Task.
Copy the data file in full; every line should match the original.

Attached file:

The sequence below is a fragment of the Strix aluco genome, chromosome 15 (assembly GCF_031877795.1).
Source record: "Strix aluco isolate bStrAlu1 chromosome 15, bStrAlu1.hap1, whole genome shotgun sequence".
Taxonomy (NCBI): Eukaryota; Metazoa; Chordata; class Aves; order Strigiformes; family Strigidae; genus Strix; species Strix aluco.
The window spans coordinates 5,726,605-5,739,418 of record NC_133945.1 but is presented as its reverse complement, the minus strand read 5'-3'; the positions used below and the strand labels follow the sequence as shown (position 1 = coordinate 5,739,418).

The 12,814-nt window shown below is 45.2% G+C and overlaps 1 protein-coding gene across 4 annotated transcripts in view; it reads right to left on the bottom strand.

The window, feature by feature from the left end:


The sequence below is a fragment of the Strix aluco genome, chromosome 15 (assembly GCF_031877795.1).
Source record: "Strix aluco isolate bStrAlu1 chromosome 15, bStrAlu1.hap1, whole genome shotgun sequence".
Taxonomy (NCBI): Eukaryota; Metazoa; Chordata; class Aves; order Strigiformes; family Strigidae; genus Strix; species Strix aluco.
The window spans coordinates 5,726,605-5,739,418 of record NC_133945.1 but is presented as its reverse complement, the minus strand read 5'-3'; the positions used below and the strand labels follow the sequence as shown (position 1 = coordinate 5,739,418).

The 12,814-nt window shown below is 45.2% G+C and overlaps 1 protein-coding gene across 4 annotated transcripts in view; it reads right to left on the bottom strand.

The window, feature by feature from the left end: